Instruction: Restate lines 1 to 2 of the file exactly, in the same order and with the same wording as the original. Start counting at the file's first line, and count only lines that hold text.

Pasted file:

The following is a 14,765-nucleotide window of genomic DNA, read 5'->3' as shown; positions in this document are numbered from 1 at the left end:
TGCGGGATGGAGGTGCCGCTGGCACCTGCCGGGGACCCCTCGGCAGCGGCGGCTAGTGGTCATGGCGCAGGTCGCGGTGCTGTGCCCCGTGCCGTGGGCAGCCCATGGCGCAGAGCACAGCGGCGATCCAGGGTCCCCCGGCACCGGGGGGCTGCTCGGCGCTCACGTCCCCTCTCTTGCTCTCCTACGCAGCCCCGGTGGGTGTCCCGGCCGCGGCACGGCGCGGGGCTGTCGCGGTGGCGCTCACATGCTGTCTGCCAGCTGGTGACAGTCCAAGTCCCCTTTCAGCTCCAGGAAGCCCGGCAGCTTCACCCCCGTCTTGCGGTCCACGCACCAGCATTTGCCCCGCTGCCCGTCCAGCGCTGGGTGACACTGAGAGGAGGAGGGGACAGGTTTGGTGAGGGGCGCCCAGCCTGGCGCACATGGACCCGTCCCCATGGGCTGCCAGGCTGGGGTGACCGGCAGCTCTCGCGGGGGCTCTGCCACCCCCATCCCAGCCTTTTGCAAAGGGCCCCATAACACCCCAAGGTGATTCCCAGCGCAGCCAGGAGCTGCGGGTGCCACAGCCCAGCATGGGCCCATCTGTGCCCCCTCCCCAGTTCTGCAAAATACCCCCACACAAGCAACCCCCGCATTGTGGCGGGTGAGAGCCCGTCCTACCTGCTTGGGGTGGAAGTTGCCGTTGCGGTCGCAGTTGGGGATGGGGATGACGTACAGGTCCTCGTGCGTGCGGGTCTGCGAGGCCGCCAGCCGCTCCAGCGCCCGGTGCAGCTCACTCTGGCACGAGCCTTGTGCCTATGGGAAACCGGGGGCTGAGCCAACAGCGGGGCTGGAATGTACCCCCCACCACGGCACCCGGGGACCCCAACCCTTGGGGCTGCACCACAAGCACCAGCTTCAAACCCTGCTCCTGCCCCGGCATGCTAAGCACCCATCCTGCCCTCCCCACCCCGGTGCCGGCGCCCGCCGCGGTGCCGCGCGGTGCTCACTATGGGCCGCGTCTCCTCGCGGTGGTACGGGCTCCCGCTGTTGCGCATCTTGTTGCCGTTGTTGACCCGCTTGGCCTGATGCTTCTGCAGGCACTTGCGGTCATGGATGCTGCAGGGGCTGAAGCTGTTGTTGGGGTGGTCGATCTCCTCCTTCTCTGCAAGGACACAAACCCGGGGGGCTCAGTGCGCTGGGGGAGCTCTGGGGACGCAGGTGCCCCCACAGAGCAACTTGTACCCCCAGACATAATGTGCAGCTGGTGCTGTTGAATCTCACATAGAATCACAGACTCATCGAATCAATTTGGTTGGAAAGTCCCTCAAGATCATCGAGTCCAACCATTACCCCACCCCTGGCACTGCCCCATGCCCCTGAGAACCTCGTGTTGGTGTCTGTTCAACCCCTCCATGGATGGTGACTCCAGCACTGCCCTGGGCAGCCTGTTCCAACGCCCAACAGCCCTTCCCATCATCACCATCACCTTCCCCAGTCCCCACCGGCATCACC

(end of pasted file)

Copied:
The following is a 14,765-nucleotide window of genomic DNA, read 5'->3' as shown; positions in this document are numbered from 1 at the left end:
TGCGGGATGGAGGTGCCGCTGGCACCTGCCGGGGACCCCTCGGCAGCGGCGGCTAGTGGTCATGGCGCAGGTCGCGGTGCTGTGCCCCGTGCCGTGGGCAGCCCATGGCGCAGAGCACAGCGGCGATCCAGGGTCCCCCGGCACCGGGGGGCTGCTCGGCGCTCACGTCCCCTCTCTTGCTCTCCTACGCAGCCCCGGTGGGTGTCCCGGCCGCGGCACGGCGCGGGGCTGTCGCGGTGGCGCTCACATGCTGTCTGCCAGCTGGTGACAGTCCAAGTCCCCTTTCAGCTCCAGGAAGCCCGGCAGCTTCACCCCCGTCTTGCGGTCCACGCACCAGCATTTGCCCCGCTGCCCGTCCAGCGCTGGGTGACACTGAGAGGAGGAGGGGACAGGTTTGGTGAGGGGCGCCCAGCCTGGCGCACATGGACCCGTCCCCATGGGCTGCCAGGCTGGGGTGACCGGCAGCTCTCGCGGGGGCTCTGCCACCCCCATCCCAGCCTTTTGCAAAGGGCCCCATAACACCCCAAGGTGATTCCCAGCGCAGCCAGGAGCTGCGGGTGCCACAGCCCAGCATGGGCCCATCTGTGCCCCCTCCCCAGTTCTGCAAAATACCCCCACACAAGCAACCCCCGCATTGTGGCGGGTGAGAGCCCGTCCTACCTGCTTGGGGTGGAAGTTGCCGTTGCGGTCGCAGTTGGGGATGGGGATGACGTACAGGTCCTCGTGCGTGCGGGTCTGCGAGGCCGCCAGCCGCTCCAGCGCCCGGTGCAGCTCACTCTGGCACGAGCCTTGTGCCTATGGGAAACCGGGGGCTGAGCCAACAGCGGGGCTGGAATGTACCCCCCACCACGGCACCCGGGGACCCCAACCCTTGGGGCTGCACCACAAGCACCAGCTTCAAACCCTGCTCCTGCCCCGGCATGCTAAGCACCCATCCTGCCCTCCCCACCCCGGTGCCGGCGCCCGCCGCGGTGCCGCGCGGTGCTCACTATGGGCCGCGTCTCCTCGCGGTGGTACGGGCTCCCGCTGTTGCGCATCTTGTTGCCGTTGTTGACCCGCTTGGCCTGATGCTTCTGCAGGCACTTGCGGTCATGGATGCTGCAGGGGCTGAAGCTGTTGTTGGGGTGGTCGATCTCCTCCTTCTCTGCAAGGACACAAACCCGGGGGGCTCAGTGCGCTGGGGGAGCTCTGGGGACGCAGGTGCCCCCACAGAGCAACTTGTACCCCCAGACATAATGTGCAGCTGGTGCTGTTGAATCTCACATAGAATCACAGACTCATCGAATCAATTTGGTTGGAAAGTCCCTCAAGATCATCGAGTCCAACCATTACCCCACCCCTGGCACTGCCCCATGCCCCTGAGAACCTCGTGTTGGTGTCTGTTCAACCCCTCCATGGATGGTGACTCCAGCACTGCCCTGGGCAGCCTGTTCCAACGCCCAACAGCCCTTCCCATCATCACCATCACCTTCCCCAGTCCCCACCGGCATCACC